tells our story


Where’s Waldo? On the edge

Aww yeah!

Been shooting exclusively in raw only to find photoshop can’t read canon’s raw format. wtf

Momentary freak out. Thankfully Andy pointed out to me Adobe’s DNG converter and I’m back in business. Phew!

Last week I visited Mesa Verde again with my family. Big difference this time from last – it was summer and HOT. There are a lot of tourists. But I’m happy to say I finally got the pano shot of Cliff Palace I wanted to get last time.

Now that’s a sweet pano:

I tried so hard to get it without people, but there just happened to be a man climbing out the exit on the right top part of the cliff wearing the brightest orange shirt he could have picked out that morning. Thanks tourist! I actually like that he’s there – it’s like Where’s Waldo in the 800-year-old cliff dwelling.

Did you find him? You might need to click on the photo to see it bigger.



Here’s a closer look …… UBER zoom.


Some family photos, ala carte

Last weekend was Julie’s wedding – it was fah-bu-luhs! They held it at the pear orchard where her dad lives near Hood River. Amazing venue btw, I think I may have to steal the idea … (read, I will steal the idea for next summer – mark your calendars 7-13-13)

While the professional photographer was taking her traditional shots near some large fruit boxes, Briana asked me to come over and get some family shots with her husband, Ben, and her two children.
Her son Addison’s smirk cracks me up. He did it in nearly all the shots. Scroll to the bottom to see the slideshow.

I love how these turned out!

Here’s a few of Adam and me and our puppers.

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Super duper moon

Yay, super duper moon tonight. I thought we’d miss it entirely, but around 7 p.m. the clouds that had blanketed Corvallis all day lift, lucky me!

I’m not prepared – figuring the clouds would foil me as they did when I wanted to shoot the last lunar eclipse – so I didn’t wander around town today looking for a good spot to shoot like I thought I would. With the moonrise coming (scheduled for 8:24p), I talk Adam into going out to Bald Hill farm with our bikes and Yoshi at 7:15.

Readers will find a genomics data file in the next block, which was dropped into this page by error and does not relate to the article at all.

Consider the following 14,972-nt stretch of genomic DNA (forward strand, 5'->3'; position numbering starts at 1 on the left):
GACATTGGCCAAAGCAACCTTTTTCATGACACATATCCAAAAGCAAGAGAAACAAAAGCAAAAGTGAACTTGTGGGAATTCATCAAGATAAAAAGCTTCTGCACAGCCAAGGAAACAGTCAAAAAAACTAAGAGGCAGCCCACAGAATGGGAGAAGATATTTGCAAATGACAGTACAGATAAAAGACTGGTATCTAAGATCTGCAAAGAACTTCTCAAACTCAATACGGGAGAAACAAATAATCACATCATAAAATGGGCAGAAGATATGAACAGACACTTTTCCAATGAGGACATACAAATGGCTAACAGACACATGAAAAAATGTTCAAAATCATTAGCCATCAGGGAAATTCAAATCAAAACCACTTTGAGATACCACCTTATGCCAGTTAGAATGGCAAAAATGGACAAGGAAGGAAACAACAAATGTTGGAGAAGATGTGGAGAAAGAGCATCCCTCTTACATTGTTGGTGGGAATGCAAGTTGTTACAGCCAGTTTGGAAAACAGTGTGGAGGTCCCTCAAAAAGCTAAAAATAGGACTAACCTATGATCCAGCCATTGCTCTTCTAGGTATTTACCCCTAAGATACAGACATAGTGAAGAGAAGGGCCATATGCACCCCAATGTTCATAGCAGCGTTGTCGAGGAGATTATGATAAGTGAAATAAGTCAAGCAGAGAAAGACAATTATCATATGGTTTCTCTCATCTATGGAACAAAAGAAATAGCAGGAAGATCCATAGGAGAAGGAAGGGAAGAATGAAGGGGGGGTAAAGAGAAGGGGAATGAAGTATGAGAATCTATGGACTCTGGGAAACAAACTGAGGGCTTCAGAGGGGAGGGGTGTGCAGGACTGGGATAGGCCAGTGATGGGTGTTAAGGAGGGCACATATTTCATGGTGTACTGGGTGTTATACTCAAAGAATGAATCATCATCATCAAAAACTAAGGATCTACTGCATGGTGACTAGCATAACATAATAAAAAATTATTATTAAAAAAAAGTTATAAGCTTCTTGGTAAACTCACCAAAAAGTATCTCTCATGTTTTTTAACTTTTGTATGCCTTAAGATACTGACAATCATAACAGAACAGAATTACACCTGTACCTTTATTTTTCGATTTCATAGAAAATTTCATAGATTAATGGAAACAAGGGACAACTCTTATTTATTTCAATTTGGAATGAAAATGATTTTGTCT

We bike the path until I find a nice hill ( I worried it was on someone’s property, but went ahead and set up, anyway). Then I check my compas, set up the tripod to that.

And am ready to go, it’s 7:50.

Then I check my iPhone Star Walk app, and it says the moon is actually a little more north – I move and set up again. Am ready to go … again … by 8:10.

Then we wait. It’s pretty darn cold out here. Yoshi’s even getting cold; course, he had a haircut Monday, so he’s practically naked. I’d be cold, too.

The moon’s supposed to come up at 8:24. By 8:30, I’m like wtf is up? I check Star Walk, it says it’s coming up? What gives?

THEN, I notice the semitransparent, nearly not there, huge as hell half circle coming up about 30 degrees south from where Star Walk says the moon is.

Thanks for nothing Star Walk app.

Here’s how ghostly the moon was first coming up. We missed the first half of it coming up because we weren’t looking in the right direction and it was barely there anyway. Maybe that’s a result of the haze? It was so big I wasn’t even sure it WAS the moon, thinking it was a cloud that just happened to be in a perfect circle (dur!)